AACR: Results of THYME Trial Show the Time Is Not Right for AZD8931

April 11, 2013

The THYME trial testing AZD8931 in advanced HER2-low breast cancer failed to reach the primary endpoint of progression-free survival, according to results of the phase II trial presented at the 2013 AACR meeting in Washington, DC.

Washington, DC-The THYME trial testing AZD8931 in advanced HER2-low breast cancer failed to reach the primary endpoint of progression-free survival, according to results of the phase II trial presented at the 2013 American Association for Cancer Research (AACR) Annual Meeting.

Chemical structure of AZD8931

AZD8931 is a small molecule inhibitor capable of suppressing the activation of each of the three members of the epidermal growth factor family (HER1, HER2, and HER3) implicated in cancer. It had been shown previously to inhibit cancer cell proliferation and induce apoptosis in vitro. The rationale behind the study was that preclinical evidence showed that patients with low-level HER2-expressing tumors that would have been diagnosed HER2-negative in the clinic might benefit from anti-HER2 therapy. The THYME study sought to explore whether HER family inhibition in these cancers in combination with a standard paclitaxel regimen could produce greater efficacy than paclitaxel alone. The data from this study were presented by Jos Baselga, MD, PhD, physician-in-chief at Memorial Sloan-Kettering Cancer Center in New York.

One hundred and ninety patients were recruited into the two-phase trial; the first phase evaluated toxicity of AZD8931 in combination with paclitaxel, and the second phase consisted of a multicenter, randomized, double-blind, placebo-controlled study of the efficacy of paclitaxel with AZD8931 vs paclitaxel with placebo. The 190 patients were randomized across 48 sites in 14 countries. Patients were eligible if they had locally advanced or metastatic breast cancer and low amounts of HER2 expression. Hormone receptor-positive and hormone receptor-negative patients were eligible. The primary endpoint in the study was progression-free survival, and secondary endpoints were overall response rate, overall survival, biomarker evaluation, and safety.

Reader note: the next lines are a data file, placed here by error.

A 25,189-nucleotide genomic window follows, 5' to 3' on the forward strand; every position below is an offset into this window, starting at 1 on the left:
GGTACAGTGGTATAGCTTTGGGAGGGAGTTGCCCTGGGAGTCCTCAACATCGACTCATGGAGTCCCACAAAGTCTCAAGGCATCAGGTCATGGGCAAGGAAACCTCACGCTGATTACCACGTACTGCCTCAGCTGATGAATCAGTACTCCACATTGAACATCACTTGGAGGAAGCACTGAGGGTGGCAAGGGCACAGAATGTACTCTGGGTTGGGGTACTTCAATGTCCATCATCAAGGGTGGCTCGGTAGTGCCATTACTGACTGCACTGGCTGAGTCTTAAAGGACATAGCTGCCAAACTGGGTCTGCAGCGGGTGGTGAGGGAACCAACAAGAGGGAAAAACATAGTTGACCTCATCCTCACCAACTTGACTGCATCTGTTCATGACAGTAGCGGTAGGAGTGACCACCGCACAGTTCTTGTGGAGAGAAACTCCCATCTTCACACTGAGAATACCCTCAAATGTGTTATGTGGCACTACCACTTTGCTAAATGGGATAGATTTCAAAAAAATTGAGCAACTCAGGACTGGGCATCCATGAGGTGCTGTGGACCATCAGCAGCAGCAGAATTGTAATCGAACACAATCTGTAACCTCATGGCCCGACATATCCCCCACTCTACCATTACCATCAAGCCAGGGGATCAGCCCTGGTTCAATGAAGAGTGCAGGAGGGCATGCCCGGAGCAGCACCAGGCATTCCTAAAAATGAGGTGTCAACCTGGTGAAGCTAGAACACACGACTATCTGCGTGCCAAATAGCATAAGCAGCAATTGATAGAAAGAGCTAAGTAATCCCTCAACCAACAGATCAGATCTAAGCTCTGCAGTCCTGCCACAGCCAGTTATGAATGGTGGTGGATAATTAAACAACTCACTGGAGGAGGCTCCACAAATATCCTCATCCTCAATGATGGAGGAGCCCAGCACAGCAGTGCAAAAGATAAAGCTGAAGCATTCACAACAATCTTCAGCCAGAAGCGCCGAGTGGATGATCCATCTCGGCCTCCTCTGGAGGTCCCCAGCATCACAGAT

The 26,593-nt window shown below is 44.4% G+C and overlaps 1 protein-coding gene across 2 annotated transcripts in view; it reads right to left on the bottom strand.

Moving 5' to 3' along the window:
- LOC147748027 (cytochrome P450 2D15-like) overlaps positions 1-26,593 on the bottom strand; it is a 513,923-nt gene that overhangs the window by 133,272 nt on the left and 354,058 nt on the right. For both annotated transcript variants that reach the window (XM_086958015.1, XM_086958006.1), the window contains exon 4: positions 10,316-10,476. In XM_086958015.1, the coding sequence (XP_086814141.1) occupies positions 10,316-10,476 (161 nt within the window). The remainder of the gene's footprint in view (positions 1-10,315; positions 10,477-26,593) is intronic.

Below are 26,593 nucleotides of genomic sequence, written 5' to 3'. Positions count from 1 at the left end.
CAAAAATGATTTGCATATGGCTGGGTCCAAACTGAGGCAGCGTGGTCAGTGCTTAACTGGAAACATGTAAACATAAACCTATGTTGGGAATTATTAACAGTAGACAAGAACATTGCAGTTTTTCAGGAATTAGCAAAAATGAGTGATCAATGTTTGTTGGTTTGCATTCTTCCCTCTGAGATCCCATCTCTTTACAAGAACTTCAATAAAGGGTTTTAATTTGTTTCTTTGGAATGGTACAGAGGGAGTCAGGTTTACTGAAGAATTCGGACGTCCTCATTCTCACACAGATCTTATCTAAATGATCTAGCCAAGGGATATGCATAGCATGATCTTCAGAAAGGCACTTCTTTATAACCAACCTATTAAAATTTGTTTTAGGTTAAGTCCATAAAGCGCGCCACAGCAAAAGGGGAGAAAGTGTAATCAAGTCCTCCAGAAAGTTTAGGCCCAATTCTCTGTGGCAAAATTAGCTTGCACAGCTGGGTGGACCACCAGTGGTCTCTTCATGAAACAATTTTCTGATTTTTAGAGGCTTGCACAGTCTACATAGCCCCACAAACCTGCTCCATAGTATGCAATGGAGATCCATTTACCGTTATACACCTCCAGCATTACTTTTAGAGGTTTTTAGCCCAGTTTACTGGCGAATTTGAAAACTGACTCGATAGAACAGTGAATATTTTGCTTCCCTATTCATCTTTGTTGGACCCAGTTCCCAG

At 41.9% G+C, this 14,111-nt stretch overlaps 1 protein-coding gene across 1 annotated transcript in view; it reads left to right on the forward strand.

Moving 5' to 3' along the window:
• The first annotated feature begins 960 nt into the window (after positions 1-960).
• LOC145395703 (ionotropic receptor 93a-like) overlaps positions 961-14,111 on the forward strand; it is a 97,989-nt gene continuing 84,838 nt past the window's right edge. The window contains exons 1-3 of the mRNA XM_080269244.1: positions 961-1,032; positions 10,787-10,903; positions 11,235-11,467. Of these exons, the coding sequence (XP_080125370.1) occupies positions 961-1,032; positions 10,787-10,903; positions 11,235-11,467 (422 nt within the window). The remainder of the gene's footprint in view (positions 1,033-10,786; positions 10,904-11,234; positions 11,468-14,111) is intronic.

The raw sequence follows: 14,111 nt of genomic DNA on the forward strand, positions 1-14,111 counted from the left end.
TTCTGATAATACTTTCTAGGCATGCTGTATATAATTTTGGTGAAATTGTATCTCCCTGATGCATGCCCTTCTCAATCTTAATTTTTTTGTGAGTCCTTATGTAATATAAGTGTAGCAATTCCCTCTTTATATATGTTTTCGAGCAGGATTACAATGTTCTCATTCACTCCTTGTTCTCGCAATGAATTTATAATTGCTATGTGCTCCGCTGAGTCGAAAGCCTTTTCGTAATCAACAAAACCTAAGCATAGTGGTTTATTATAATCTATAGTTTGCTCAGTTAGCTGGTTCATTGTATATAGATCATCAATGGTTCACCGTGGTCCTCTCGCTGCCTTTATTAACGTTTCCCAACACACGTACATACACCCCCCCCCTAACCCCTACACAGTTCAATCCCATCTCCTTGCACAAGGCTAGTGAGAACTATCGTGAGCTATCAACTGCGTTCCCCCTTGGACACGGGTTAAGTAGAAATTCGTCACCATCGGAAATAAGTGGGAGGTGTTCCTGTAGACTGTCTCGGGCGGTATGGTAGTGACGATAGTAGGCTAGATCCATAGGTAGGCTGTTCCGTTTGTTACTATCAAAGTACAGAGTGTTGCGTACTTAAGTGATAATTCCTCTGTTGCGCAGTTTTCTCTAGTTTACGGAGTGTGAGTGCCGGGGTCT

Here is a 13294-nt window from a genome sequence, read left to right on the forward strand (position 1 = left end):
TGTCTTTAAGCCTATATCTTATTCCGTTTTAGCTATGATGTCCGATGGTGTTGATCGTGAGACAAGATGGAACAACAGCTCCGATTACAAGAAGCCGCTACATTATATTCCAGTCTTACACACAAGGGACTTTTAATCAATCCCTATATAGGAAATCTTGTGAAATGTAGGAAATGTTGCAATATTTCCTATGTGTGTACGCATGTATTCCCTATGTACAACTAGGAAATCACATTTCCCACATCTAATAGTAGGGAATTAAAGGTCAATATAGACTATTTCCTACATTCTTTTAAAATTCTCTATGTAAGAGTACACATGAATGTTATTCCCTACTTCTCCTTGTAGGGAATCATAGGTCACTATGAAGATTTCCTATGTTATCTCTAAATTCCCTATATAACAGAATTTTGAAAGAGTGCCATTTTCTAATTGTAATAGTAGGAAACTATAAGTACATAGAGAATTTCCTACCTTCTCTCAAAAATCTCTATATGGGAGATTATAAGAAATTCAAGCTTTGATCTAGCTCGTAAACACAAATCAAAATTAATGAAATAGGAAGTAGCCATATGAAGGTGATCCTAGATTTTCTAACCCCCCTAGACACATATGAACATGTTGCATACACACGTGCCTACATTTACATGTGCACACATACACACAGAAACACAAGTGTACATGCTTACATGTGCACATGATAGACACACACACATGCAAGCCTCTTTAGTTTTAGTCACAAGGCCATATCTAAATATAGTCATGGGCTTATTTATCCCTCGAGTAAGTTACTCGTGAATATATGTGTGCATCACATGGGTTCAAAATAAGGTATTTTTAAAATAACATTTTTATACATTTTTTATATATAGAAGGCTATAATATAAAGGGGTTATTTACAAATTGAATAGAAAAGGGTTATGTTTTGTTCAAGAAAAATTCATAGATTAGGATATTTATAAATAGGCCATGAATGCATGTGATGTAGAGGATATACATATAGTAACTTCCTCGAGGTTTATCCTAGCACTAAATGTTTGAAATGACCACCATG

Progression-free survival was found to be 8.7 months in the experimental arm vs 9.4 months in the placebo arm, indicating that, on the whole, the study failed to reach its primary endpoint. Dr. Baselga showed speculative evidence that certain subgroups of the treated patients saw some benefit from therapy, however. In particular, hormone receptor-negative cancers showed a trend toward response from AZD8931 with paclitaxel. A few patients saw tumor shrinkage in the study arm, and the overall survival data were regarded as immature but not likely to show any significant differences. “Patients that respond had a better [progression-free survival]…I think there’s a hint that something is happening,” noted Dr. Baselga. The main reason for discontinuation of each therapeutic arm was disease progression.

The most common adverse events were diarrhea, asthenia, and skin rash. AZD8931 did not enhance the toxicity of paclitaxel significantly through pharmacokinetic interactions, but a greater number of grade 3 diarrheas and rashes were noted in the combination arm. “There was a negative impact on quality of life in the experimental arm,” said Dr. Baselga. AZD8931 is being developed by AstraZeneca.